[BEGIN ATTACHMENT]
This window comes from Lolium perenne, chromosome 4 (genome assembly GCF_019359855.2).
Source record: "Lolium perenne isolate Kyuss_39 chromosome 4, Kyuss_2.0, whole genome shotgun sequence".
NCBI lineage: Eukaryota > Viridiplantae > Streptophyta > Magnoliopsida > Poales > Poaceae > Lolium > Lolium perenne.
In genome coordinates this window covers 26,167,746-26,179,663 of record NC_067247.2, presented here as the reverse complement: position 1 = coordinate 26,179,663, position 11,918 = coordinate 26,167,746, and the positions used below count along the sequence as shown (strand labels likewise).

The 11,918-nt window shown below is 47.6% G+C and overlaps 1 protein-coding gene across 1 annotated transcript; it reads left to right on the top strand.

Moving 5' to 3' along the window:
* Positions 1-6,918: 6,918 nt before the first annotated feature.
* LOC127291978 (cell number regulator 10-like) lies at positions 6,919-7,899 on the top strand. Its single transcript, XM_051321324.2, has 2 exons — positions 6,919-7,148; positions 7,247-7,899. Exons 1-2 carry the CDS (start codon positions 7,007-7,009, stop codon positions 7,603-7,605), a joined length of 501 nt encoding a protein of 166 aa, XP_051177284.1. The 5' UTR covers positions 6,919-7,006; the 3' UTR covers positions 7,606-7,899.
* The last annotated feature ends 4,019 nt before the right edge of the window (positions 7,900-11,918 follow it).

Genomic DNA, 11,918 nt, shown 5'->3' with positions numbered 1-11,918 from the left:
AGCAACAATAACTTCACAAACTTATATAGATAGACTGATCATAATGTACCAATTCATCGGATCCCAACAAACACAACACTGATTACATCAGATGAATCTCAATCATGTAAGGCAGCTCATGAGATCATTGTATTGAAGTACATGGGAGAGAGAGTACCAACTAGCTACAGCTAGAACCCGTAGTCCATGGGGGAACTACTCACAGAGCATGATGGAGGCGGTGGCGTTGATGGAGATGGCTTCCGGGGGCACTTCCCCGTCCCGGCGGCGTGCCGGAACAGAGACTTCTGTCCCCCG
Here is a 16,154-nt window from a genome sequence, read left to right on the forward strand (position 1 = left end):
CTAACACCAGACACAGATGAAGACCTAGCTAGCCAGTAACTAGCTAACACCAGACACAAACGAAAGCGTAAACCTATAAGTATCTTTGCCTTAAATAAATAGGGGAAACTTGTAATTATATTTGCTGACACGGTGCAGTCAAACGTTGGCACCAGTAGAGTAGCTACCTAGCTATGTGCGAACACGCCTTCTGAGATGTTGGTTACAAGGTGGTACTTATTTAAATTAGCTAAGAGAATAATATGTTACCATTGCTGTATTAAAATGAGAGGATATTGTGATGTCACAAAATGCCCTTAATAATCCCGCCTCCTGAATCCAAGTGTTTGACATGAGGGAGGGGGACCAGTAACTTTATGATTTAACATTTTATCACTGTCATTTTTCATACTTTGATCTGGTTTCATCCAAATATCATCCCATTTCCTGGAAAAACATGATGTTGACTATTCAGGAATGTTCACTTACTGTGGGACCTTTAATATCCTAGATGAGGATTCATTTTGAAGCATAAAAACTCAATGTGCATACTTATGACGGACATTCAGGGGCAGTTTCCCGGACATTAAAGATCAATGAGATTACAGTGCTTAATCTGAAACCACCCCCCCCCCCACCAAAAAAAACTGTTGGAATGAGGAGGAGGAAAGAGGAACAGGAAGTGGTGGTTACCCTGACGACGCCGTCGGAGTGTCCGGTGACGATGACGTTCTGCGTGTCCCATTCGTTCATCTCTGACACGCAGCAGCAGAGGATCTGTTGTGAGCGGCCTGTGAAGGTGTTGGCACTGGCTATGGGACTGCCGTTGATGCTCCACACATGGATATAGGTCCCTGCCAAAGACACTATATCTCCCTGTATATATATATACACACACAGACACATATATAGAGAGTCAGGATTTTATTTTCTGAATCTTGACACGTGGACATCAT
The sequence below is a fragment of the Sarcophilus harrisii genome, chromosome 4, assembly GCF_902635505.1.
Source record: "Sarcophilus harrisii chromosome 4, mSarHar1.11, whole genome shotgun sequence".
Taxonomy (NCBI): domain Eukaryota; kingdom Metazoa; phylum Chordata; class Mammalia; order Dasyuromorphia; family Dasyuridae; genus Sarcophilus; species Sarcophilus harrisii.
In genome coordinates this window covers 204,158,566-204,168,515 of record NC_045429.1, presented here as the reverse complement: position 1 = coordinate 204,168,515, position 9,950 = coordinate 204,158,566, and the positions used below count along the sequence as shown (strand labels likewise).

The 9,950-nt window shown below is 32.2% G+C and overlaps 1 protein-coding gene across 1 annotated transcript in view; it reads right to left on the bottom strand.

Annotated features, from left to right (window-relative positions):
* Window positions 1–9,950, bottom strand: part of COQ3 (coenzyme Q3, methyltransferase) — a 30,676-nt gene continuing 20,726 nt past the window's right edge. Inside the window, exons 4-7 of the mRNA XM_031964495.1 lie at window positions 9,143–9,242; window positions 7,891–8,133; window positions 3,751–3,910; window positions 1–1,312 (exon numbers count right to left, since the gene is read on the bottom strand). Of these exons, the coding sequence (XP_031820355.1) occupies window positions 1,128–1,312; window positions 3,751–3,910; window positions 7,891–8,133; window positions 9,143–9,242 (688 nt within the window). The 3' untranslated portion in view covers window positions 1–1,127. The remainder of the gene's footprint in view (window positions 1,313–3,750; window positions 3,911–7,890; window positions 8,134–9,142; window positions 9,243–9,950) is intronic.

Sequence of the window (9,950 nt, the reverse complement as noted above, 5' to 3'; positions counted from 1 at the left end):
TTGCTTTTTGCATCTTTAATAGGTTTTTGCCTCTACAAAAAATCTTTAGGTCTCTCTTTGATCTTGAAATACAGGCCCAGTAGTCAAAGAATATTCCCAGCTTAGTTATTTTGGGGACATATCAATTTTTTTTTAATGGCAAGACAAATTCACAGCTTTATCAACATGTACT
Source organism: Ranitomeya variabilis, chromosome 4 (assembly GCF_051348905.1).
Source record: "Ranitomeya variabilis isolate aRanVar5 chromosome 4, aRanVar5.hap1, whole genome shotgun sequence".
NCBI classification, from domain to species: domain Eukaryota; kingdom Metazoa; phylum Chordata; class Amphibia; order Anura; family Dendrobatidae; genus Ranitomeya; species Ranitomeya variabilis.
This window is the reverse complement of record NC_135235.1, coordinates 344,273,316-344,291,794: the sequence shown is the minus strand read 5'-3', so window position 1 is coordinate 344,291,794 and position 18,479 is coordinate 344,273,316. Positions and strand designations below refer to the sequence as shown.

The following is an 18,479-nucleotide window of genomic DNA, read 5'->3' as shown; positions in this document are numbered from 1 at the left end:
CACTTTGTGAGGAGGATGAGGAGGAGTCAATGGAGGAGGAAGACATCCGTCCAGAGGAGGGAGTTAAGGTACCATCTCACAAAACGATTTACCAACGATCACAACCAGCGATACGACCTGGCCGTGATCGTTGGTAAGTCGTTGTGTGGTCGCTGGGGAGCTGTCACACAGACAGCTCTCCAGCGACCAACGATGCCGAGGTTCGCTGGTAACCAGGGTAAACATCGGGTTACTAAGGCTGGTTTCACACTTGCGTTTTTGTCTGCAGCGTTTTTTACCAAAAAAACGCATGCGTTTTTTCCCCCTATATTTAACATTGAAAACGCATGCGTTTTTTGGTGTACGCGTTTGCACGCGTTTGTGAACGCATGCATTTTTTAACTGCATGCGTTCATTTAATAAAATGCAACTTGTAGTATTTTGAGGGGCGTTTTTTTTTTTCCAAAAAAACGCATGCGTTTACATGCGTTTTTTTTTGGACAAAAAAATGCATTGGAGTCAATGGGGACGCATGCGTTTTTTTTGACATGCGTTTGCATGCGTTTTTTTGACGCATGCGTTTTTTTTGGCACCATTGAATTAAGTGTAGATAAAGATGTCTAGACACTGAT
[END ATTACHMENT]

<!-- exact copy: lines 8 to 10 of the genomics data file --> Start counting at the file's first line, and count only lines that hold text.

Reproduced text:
* LOC127291978 (cell number regulator 10-like) lies at positions 6,919-7,899 on the top strand. Its single transcript, XM_051321324.2, has 2 exons — positions 6,919-7,148; positions 7,247-7,899. Exons 1-2 carry the CDS (start codon positions 7,007-7,009, stop codon positions 7,603-7,605), a joined length of 501 nt encoding a protein of 166 aa, XP_051177284.1. The 5' UTR covers positions 6,919-7,006; the 3' UTR covers positions 7,606-7,899.
* The last annotated feature ends 4,019 nt before the right edge of the window (positions 7,900-11,918 follow it).

Genomic DNA, 11,918 nt, shown 5'->3' with positions numbered 1-11,918 from the left: